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Understanding Express Affirmative Consent

Title IX By Binnall Law Group - 2021/07/30 at 01:20pm

Have you been accused of sexual misconduct under Title IX?  If so, you may be feeling a variety of emotions, including confusion and anxiety, about the claims being made against you — especially if you believed at the time that the accuser had actually consented to the sexual conduct at issue. However, if you find yourself in this situation, let our Title IX defense lawyer help you fight the allegations.

Many colleges and universities have revised their Title IX rules to require “express affirmative consent” for any type of sexual activity. However, introducing express affirmative consent rules can result in issues related to potential evidence and can ultimately wreak havoc with the investigation of facts.

Defining Express Affirmative Consent in the Context of Title IX

When discussing Title IX, express affirmative consent calls for every student to provide clear and unequivocal consent to sexual activity.  Seems easy enough, right?  In reality, however, what qualifies as unequivocal consent can be challenging to determine. For instance, suppose you’re involved in a sexual act with another student after a late-night campus gathering.  As the sexual interaction progresses further, the other student seemingly reacts with sounds that would indicate affirmation and consent. However, the student never actually said, “I consent to…(fill in the blank).”

In such cases, the school will have to look at the totality of the events that took place and figure out if a reasonable person in the same position would have viewed such acts or sounds as a clear and unequivocal expression of consent. Undoubtedly several different factors will be taken into consideration, such as the students’ prior/current relationship status, intoxication level, physical evidence, supporting testimony, etc.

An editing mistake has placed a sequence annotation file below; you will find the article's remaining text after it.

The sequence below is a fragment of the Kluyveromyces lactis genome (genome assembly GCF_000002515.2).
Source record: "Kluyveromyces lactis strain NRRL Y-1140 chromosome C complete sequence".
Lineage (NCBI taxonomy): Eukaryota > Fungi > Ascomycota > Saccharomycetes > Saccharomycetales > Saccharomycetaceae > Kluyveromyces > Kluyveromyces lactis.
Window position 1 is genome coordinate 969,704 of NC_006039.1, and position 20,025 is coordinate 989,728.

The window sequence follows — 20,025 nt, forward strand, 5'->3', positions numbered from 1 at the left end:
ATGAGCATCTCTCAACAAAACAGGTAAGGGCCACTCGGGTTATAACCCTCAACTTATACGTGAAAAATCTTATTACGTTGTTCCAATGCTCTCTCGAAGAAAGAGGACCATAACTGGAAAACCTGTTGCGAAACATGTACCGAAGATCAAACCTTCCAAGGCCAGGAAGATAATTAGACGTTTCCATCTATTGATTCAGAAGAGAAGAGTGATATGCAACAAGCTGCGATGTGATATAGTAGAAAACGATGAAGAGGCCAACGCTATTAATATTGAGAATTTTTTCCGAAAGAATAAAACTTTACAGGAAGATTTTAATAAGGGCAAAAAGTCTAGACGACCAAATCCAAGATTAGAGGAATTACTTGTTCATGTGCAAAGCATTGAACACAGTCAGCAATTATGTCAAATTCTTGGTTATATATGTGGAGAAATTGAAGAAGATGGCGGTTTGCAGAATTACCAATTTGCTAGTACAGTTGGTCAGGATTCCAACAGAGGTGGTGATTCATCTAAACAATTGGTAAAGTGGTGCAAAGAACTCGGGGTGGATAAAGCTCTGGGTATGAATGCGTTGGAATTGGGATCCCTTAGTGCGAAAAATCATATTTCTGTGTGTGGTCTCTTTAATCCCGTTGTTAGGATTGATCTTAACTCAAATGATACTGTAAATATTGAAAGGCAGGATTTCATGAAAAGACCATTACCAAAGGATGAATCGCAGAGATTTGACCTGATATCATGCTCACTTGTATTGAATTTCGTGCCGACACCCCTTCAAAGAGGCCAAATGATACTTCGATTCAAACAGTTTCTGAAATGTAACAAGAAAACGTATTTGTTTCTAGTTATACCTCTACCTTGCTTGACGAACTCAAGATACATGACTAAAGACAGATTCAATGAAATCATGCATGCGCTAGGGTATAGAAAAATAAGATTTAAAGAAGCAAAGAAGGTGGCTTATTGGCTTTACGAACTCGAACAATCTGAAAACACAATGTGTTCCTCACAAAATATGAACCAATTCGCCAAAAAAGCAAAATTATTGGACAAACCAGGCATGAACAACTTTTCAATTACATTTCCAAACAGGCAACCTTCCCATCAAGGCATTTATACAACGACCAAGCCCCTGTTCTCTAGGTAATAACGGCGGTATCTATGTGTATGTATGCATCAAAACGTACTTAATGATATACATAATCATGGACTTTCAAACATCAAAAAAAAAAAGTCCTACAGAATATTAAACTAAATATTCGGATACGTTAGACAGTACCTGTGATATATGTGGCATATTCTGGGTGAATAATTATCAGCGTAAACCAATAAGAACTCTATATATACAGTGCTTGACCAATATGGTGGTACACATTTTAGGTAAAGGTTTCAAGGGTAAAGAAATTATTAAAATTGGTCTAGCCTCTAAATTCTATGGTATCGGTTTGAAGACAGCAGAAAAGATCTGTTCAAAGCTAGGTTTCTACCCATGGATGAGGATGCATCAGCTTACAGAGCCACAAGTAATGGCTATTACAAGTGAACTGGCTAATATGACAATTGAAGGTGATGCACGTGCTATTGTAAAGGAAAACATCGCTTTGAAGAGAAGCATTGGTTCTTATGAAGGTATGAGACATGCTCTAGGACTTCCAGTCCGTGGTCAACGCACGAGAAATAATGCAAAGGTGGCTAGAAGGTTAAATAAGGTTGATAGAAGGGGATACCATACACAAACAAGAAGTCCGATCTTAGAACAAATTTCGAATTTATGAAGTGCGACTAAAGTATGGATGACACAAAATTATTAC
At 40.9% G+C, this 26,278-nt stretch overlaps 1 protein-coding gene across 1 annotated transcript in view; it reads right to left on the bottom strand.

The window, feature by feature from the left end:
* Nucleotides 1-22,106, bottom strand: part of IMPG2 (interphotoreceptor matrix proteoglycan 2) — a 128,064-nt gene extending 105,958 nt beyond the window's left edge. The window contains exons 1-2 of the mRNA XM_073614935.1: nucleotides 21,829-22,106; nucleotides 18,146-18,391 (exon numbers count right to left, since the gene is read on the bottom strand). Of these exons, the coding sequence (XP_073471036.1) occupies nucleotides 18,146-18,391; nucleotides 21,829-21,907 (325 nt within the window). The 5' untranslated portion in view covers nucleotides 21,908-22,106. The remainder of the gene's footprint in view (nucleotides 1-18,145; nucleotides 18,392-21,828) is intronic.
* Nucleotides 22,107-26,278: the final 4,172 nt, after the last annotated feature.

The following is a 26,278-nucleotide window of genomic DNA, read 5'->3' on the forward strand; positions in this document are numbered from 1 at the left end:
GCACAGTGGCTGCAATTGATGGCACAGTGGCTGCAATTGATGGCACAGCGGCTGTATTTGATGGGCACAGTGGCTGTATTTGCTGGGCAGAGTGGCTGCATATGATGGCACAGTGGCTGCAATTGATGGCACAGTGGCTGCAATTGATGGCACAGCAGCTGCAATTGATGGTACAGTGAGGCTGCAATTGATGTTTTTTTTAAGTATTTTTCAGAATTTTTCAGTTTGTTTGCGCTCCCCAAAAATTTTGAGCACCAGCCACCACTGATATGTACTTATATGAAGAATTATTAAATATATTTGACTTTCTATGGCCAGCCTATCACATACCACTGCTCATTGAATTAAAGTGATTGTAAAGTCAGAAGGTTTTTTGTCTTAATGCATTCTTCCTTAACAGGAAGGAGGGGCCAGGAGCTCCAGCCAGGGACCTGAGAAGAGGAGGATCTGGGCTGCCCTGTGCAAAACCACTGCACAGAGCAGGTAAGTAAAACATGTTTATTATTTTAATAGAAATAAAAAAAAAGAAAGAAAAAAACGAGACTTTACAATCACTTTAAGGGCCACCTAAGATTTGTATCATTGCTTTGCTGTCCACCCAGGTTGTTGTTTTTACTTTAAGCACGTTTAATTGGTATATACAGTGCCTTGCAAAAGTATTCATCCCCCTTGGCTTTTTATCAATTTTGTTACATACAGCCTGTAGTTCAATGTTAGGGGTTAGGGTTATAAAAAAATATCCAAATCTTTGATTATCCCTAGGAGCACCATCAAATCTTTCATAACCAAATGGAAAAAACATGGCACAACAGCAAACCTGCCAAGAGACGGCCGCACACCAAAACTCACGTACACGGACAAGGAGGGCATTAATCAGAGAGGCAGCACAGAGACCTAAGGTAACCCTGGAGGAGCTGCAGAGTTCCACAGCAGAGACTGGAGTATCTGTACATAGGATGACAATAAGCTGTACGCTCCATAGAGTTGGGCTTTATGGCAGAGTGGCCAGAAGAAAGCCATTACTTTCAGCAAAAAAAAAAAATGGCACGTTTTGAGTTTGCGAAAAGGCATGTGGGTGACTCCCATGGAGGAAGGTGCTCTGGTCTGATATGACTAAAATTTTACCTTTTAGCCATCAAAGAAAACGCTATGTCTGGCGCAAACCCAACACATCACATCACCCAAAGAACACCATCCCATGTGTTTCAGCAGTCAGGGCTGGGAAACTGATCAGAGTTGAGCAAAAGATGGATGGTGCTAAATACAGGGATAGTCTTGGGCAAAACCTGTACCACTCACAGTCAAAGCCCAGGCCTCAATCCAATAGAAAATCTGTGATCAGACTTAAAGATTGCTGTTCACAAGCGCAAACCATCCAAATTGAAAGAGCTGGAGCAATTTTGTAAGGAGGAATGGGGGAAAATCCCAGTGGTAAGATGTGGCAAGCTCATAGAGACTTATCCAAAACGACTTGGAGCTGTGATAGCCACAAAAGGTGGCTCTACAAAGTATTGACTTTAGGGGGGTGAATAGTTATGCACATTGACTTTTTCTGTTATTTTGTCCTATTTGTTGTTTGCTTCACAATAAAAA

How Does Express Affirmative Consent Work With Respect to Different Phases of Activity?

The express affirmative consent rules implemented by some schools have further complicated sexual interactions between students thanks to new requirements that call for students to get express affirmative consent for every phase of sexual activity. What does that mean? Let’s say you are participating in sexual intercourse with another student. During that interaction, you then choose to take part in oral sex. Under the school’s rules, you must first get express affirmative consent for the oral sex before participating. If you don’t get it for that separate “phase” of the sexual activity, you could be found guilty of sexual misconduct.

Let Our Title IX Defense Lawyer Answer Your Questions and Concerns

As you can see, depending on your school’s rules, the issue of express affirmative consent can be problematic to deal with on your own.  But help is available if you have been accused of sexual misconduct under Title IX. If you have questions, get the legal help you need from a Title IX defense lawyer at Binnall Law Group. We have attorneys who can help you navigate the intricate and often unreasonable investigative and administrative processes established by universities. Title IX disputes call for a great deal of experience and skill, as each college or university has its own unique set of rules and procedures that may hinder your ability to get a favorable result. We also keep up-to-date with changes and updates to the law. Contact our office today.